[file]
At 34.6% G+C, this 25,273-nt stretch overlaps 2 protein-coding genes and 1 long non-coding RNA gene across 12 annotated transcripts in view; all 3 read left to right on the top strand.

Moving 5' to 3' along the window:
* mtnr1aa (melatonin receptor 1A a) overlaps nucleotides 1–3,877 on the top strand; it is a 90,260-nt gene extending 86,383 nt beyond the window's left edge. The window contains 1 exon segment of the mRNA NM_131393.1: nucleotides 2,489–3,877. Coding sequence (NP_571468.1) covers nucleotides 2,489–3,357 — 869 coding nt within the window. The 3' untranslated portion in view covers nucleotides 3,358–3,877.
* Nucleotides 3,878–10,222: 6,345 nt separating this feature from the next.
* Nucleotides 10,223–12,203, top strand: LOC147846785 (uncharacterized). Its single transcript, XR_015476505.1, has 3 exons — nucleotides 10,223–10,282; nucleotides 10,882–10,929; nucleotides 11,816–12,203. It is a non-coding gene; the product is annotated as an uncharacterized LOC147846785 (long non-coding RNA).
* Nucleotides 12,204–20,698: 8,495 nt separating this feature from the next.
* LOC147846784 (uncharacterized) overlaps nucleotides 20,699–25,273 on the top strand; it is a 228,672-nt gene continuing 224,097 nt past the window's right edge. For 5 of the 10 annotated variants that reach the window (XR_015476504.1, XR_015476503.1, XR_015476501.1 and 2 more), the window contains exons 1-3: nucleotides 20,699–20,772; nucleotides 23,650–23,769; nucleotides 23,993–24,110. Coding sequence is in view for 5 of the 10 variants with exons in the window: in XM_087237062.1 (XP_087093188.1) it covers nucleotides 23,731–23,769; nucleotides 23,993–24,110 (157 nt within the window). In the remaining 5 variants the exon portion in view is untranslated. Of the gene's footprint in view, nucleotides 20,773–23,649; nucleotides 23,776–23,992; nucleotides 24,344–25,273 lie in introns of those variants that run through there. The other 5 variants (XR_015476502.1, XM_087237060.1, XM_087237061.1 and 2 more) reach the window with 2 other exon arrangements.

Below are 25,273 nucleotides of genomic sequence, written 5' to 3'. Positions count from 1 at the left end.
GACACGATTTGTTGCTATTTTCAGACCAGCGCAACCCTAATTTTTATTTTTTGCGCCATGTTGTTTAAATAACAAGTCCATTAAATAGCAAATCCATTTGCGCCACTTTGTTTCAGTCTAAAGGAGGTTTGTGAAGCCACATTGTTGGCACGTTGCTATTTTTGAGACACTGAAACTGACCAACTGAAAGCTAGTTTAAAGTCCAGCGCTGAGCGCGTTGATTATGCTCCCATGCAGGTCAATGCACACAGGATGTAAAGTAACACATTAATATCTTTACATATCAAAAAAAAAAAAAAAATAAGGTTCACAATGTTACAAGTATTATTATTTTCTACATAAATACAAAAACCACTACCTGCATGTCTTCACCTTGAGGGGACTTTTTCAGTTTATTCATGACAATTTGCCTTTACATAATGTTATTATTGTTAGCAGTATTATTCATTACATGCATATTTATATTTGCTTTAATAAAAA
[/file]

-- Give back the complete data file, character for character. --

At 34.6% G+C, this 25,273-nt stretch overlaps 2 protein-coding genes and 1 long non-coding RNA gene across 12 annotated transcripts in view; all 3 read left to right on the top strand.

Moving 5' to 3' along the window:
* mtnr1aa (melatonin receptor 1A a) overlaps nucleotides 1–3,877 on the top strand; it is a 90,260-nt gene extending 86,383 nt beyond the window's left edge. The window contains 1 exon segment of the mRNA NM_131393.1: nucleotides 2,489–3,877. Coding sequence (NP_571468.1) covers nucleotides 2,489–3,357 — 869 coding nt within the window. The 3' untranslated portion in view covers nucleotides 3,358–3,877.
* Nucleotides 3,878–10,222: 6,345 nt separating this feature from the next.
* Nucleotides 10,223–12,203, top strand: LOC147846785 (uncharacterized). Its single transcript, XR_015476505.1, has 3 exons — nucleotides 10,223–10,282; nucleotides 10,882–10,929; nucleotides 11,816–12,203. It is a non-coding gene; the product is annotated as an uncharacterized LOC147846785 (long non-coding RNA).
* Nucleotides 12,204–20,698: 8,495 nt separating this feature from the next.
* LOC147846784 (uncharacterized) overlaps nucleotides 20,699–25,273 on the top strand; it is a 228,672-nt gene continuing 224,097 nt past the window's right edge. For 5 of the 10 annotated variants that reach the window (XR_015476504.1, XR_015476503.1, XR_015476501.1 and 2 more), the window contains exons 1-3: nucleotides 20,699–20,772; nucleotides 23,650–23,769; nucleotides 23,993–24,110. Coding sequence is in view for 5 of the 10 variants with exons in the window: in XM_087237062.1 (XP_087093188.1) it covers nucleotides 23,731–23,769; nucleotides 23,993–24,110 (157 nt within the window). In the remaining 5 variants the exon portion in view is untranslated. Of the gene's footprint in view, nucleotides 20,773–23,649; nucleotides 23,776–23,992; nucleotides 24,344–25,273 lie in introns of those variants that run through there. The other 5 variants (XR_015476502.1, XM_087237060.1, XM_087237061.1 and 2 more) reach the window with 2 other exon arrangements.

Below are 25,273 nucleotides of genomic sequence, written 5' to 3'. Positions count from 1 at the left end.
GACACGATTTGTTGCTATTTTCAGACCAGCGCAACCCTAATTTTTATTTTTTGCGCCATGTTGTTTAAATAACAAGTCCATTAAATAGCAAATCCATTTGCGCCACTTTGTTTCAGTCTAAAGGAGGTTTGTGAAGCCACATTGTTGGCACGTTGCTATTTTTGAGACACTGAAACTGACCAACTGAAAGCTAGTTTAAAGTCCAGCGCTGAGCGCGTTGATTATGCTCCCATGCAGGTCAATGCACACAGGATGTAAAGTAACACATTAATATCTTTACATATCAAAAAAAAAAAAAAAATAAGGTTCACAATGTTACAAGTATTATTATTTTCTACATAAATACAAAAACCACTACCTGCATGTCTTCACCTTGAGGGGACTTTTTCAGTTTATTCATGACAATTTGCCTTTACATAATGTTATTATTGTTAGCAGTATTATTCATTACATGCATATTTATATTTGCTTTAATAAAAA